An idealistic group of pornographers are looking to find stardom and profits in the late-1970s, just as the home video market is knocking on the door. But this is not Boogie Nights. The group of (mostly) young couples land at a remote homestead in rural Texas to run-and-gun this film, where the threat of violence seems to be just outside the frame. But this is not The Texas Chain Saw Massacre, either.
In 1979, six Houston natives rent a guest house from an elderly couple in rural Texas. The homeowners are wary of the young folks — they certainly wouldn’t take too kindly to them shooting an amateur adult film on their property.
Nevertheless, producer Wayne (Martin Henderson) assures the cast—his partner Maxine (Mia Goth) and star couple Bobby-Lynne and Jackson (Brittany Snow and Kid Cudi)—and crew—writer/director RJ (Owen Campbell) and sound tech Lorraine (Jenna Ortega)—that everything will continue as planned. “Better to beg forgiveness than ask permission.”
After Maxine has an odd encounter with Pearl, the elderly woman in the main house (also played by Goth), it becomes increasingly clear that something is not right with the homeowners. At the very least, Pearl is seeking something that she cannot find in this isolated house by the lake. Something not entirely dissimilar to what the lodgers are filming in the barn.
X is in one sense a throwback to the 1970s slasher — writer/director Ti West has become known for his throwback genre films, namely The House of the Devil. In another sense, it is a very modern horror flick, adopting the artsy sheen that its distributor, A24, is known for. Like RJ’s vision for the film The Farmer’s Daughters—he is a character desperately trying to become the art-house auteur of adult entertainment—the intent with X appears to be combining low-brow and middle-brow. The gory exploitation slasher is mixed with the slow-burn thriller.
More accurately, the latter follows the former as two distinct halves of an underdeveloped whole. The first half slowly pulls out the tension like taffy, an approach I found effective. Once the characters reach the secluded home, the sequences are tense and well-staged. The filmmakers’ production is cross-cut with scenes which patiently establish the homeowners’ motivations. West also makes the intriguing choice of cutting between shots during scene transitions (a tactic which disappears almost entirely when we reach the second half).
The film’s second half, a traditional slasher with flashy sequences of gore, is arguably less effective, despite one or two similarly well-staged scenes. And the pairing of two “body genres” in porn and slasher frame the bodies of the characters in a specific light, which perhaps could make this second half more of a deconstruction than an homage. All the same, something is lost in the whirlwind of gore of the film’s final act. The deliberately stretched tension explodes into bouquets of blood, which is good for some cheap thrills but lacks a meaningful catharsis.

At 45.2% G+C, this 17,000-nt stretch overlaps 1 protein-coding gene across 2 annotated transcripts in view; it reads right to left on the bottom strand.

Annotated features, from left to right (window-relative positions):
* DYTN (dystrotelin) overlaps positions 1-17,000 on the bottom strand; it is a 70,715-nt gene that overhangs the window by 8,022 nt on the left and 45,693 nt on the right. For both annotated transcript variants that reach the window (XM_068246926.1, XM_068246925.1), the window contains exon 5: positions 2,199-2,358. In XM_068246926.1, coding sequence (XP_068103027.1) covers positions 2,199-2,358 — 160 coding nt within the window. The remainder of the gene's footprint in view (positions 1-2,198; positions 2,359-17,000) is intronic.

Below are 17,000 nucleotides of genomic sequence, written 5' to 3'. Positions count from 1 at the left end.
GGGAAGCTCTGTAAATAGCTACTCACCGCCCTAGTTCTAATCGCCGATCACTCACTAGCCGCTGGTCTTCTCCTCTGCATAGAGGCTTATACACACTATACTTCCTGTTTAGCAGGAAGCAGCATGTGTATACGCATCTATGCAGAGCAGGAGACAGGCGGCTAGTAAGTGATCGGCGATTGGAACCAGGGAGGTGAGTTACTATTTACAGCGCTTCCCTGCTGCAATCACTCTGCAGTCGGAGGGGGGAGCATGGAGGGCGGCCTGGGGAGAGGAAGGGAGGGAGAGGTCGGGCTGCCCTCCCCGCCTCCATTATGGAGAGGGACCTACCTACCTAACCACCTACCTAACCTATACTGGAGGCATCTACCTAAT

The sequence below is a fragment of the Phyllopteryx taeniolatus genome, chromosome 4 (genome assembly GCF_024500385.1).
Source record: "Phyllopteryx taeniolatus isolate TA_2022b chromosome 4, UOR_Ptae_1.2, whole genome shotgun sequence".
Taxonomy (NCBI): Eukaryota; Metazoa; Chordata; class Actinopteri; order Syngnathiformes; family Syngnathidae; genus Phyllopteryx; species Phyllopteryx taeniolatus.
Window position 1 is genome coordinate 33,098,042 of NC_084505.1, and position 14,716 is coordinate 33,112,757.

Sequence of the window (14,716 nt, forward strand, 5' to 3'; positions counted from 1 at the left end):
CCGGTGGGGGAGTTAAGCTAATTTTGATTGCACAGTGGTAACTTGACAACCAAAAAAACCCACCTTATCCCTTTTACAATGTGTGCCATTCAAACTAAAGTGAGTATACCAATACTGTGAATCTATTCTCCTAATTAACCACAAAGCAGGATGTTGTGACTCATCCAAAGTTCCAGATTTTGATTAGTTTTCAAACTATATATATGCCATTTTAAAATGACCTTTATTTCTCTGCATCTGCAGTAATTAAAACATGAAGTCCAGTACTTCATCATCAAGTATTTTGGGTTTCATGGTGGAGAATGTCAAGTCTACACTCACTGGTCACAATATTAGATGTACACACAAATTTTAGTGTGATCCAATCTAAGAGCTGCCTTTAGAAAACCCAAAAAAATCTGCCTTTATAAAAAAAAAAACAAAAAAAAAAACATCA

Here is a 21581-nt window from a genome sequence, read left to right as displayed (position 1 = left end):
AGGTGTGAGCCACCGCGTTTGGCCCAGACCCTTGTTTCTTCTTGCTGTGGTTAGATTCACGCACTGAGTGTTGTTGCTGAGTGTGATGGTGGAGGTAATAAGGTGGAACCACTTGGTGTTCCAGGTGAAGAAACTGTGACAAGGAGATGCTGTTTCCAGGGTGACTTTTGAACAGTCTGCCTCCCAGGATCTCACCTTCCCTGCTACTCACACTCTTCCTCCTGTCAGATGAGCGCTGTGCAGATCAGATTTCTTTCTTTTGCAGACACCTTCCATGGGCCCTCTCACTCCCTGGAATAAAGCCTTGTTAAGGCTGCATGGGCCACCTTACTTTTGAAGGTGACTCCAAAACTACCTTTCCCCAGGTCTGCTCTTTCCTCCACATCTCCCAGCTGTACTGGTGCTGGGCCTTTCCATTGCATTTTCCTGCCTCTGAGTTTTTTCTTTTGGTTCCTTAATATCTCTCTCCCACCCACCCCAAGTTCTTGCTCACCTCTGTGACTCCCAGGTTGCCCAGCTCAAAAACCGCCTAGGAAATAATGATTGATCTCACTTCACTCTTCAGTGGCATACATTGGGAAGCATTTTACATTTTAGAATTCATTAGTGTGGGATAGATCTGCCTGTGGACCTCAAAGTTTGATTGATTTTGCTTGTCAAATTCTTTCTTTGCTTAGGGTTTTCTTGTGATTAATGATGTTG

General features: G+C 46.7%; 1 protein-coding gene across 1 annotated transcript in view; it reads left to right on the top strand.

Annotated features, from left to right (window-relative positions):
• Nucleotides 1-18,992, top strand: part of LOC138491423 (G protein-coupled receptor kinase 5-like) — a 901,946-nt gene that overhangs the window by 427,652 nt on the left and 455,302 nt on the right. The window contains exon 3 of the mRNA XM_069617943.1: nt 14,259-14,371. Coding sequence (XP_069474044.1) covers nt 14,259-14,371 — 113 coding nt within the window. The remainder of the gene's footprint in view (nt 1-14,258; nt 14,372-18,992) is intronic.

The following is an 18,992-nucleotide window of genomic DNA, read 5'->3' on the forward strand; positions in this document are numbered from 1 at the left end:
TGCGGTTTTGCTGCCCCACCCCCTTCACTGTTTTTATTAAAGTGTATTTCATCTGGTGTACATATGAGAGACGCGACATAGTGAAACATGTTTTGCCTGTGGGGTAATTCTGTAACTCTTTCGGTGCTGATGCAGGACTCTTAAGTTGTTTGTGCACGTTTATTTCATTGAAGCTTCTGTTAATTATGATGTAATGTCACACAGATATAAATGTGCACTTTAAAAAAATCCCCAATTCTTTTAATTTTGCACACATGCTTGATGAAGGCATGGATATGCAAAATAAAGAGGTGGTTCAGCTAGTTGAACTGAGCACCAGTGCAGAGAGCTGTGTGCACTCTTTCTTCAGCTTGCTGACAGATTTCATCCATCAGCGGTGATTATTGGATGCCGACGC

Beyond the slightly clunky pacing caused by this narrative dichotomy, X has a lot going for it. The cast, front to back, more-than-capably handle this material. Ortega, Goth, and Snow, in particular, give very engaging performances. And West shoots and stages a few great sequences, which stand above the messiness of the film’s overall structure.
Unfortunately, the messiness does not end at the meshing of slow-burn and slasher. There are ideas presented through the plot which do not lead to significant nor satisfying conclusions.
For one, West’s take on sexuality—not the meta-generic element of horror’s propensity to mix sexuality with violence, but the element of which characters here are interested in sex—is one I haven’t seen in a horror film before. But this novel element is deployed without a meaningful end in mind. The motivation of the characters raises more questions than answers, and there is no resolution given for them.
The script also attempts to thread a flimsy through-line involving religion which holds no weight when all is said and done, despite it being brought in as a refrain in the film’s final minutes. A televised congregation haunts the film, backgrounded as bookends to this story, but it does not resonate with the narrative in a distinct or useful way.
X is, visually and performatively, engaging and fun. As a genre exercise, I don’t find it particularly compelling. The film has ideas but doesn’t fully know what to do with them, despite all of the pieces put in place for it all to work.
As always, thanks for reading!
—Alex Brannan (Twitter, Letterboxd, Facebook)